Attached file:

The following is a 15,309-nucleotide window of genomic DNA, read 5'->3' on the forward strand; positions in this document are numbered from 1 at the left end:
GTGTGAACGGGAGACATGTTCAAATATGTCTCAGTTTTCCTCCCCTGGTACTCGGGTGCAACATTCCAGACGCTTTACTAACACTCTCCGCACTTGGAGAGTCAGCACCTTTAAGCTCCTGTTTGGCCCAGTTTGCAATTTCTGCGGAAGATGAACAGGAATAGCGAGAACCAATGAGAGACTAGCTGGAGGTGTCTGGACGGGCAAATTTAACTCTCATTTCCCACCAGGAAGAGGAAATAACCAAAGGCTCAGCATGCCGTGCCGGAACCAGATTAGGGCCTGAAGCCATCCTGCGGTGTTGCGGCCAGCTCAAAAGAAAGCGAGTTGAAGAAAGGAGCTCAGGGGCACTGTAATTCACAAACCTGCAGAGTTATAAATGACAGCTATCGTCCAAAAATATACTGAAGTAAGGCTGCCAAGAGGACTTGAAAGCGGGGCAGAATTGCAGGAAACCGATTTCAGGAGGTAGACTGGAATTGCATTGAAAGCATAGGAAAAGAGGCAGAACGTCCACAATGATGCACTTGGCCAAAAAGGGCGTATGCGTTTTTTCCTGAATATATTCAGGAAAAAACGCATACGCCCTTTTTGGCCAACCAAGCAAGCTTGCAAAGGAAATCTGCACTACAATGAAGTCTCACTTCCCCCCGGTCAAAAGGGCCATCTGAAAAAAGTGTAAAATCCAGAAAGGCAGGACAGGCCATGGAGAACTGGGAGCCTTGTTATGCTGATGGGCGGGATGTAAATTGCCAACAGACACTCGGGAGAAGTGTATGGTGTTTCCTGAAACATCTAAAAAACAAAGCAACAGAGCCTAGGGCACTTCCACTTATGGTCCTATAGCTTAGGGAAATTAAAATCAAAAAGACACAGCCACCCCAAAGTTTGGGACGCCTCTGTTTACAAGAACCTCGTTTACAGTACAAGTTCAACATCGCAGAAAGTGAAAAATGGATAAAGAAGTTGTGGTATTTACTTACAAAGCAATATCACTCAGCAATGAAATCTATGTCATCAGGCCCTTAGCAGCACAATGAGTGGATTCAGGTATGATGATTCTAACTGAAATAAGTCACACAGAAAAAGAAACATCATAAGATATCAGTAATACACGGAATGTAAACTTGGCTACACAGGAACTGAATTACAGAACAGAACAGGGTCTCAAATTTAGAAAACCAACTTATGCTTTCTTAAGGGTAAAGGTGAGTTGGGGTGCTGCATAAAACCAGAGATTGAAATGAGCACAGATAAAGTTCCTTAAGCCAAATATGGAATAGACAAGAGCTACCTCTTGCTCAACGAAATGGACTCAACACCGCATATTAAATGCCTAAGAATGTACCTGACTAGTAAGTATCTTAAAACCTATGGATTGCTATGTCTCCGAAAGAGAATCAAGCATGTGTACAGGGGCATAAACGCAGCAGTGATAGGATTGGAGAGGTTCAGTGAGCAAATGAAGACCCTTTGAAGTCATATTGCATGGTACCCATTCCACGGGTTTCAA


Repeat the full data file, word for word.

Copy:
The following is a 15,309-nucleotide window of genomic DNA, read 5'->3' on the forward strand; positions in this document are numbered from 1 at the left end:
GTGTGAACGGGAGACATGTTCAAATATGTCTCAGTTTTCCTCCCCTGGTACTCGGGTGCAACATTCCAGACGCTTTACTAACACTCTCCGCACTTGGAGAGTCAGCACCTTTAAGCTCCTGTTTGGCCCAGTTTGCAATTTCTGCGGAAGATGAACAGGAATAGCGAGAACCAATGAGAGACTAGCTGGAGGTGTCTGGACGGGCAAATTTAACTCTCATTTCCCACCAGGAAGAGGAAATAACCAAAGGCTCAGCATGCCGTGCCGGAACCAGATTAGGGCCTGAAGCCATCCTGCGGTGTTGCGGCCAGCTCAAAAGAAAGCGAGTTGAAGAAAGGAGCTCAGGGGCACTGTAATTCACAAACCTGCAGAGTTATAAATGACAGCTATCGTCCAAAAATATACTGAAGTAAGGCTGCCAAGAGGACTTGAAAGCGGGGCAGAATTGCAGGAAACCGATTTCAGGAGGTAGACTGGAATTGCATTGAAAGCATAGGAAAAGAGGCAGAACGTCCACAATGATGCACTTGGCCAAAAAGGGCGTATGCGTTTTTTCCTGAATATATTCAGGAAAAAACGCATACGCCCTTTTTGGCCAACCAAGCAAGCTTGCAAAGGAAATCTGCACTACAATGAAGTCTCACTTCCCCCCGGTCAAAAGGGCCATCTGAAAAAAGTGTAAAATCCAGAAAGGCAGGACAGGCCATGGAGAACTGGGAGCCTTGTTATGCTGATGGGCGGGATGTAAATTGCCAACAGACACTCGGGAGAAGTGTATGGTGTTTCCTGAAACATCTAAAAAACAAAGCAACAGAGCCTAGGGCACTTCCACTTATGGTCCTATAGCTTAGGGAAATTAAAATCAAAAAGACACAGCCACCCCAAAGTTTGGGACGCCTCTGTTTACAAGAACCTCGTTTACAGTACAAGTTCAACATCGCAGAAAGTGAAAAATGGATAAAGAAGTTGTGGTATTTACTTACAAAGCAATATCACTCAGCAATGAAATCTATGTCATCAGGCCCTTAGCAGCACAATGAGTGGATTCAGGTATGATGATTCTAACTGAAATAAGTCACACAGAAAAAGAAACATCATAAGATATCAGTAATACACGGAATGTAAACTTGGCTACACAGGAACTGAATTACAGAACAGAACAGGGTCTCAAATTTAGAAAACCAACTTATGCTTTCTTAAGGGTAAAGGTGAGTTGGGGTGCTGCATAAAACCAGAGATTGAAATGAGCACAGATAAAGTTCCTTAAGCCAAATATGGAATAGACAAGAGCTACCTCTTGCTCAACGAAATGGACTCAACACCGCATATTAAATGCCTAAGAATGTACCTGACTAGTAAGTATCTTAAAACCTATGGATTGCTATGTCTCCGAAAGAGAATCAAGCATGTGTACAGGGGCATAAACGCAGCAGTGATAGGATTGGAGAGGTTCAGTGAGCAAATGAAGACCCTTTGAAGTCATATTGCATGGTACCCATTCCACGGGTTTCAA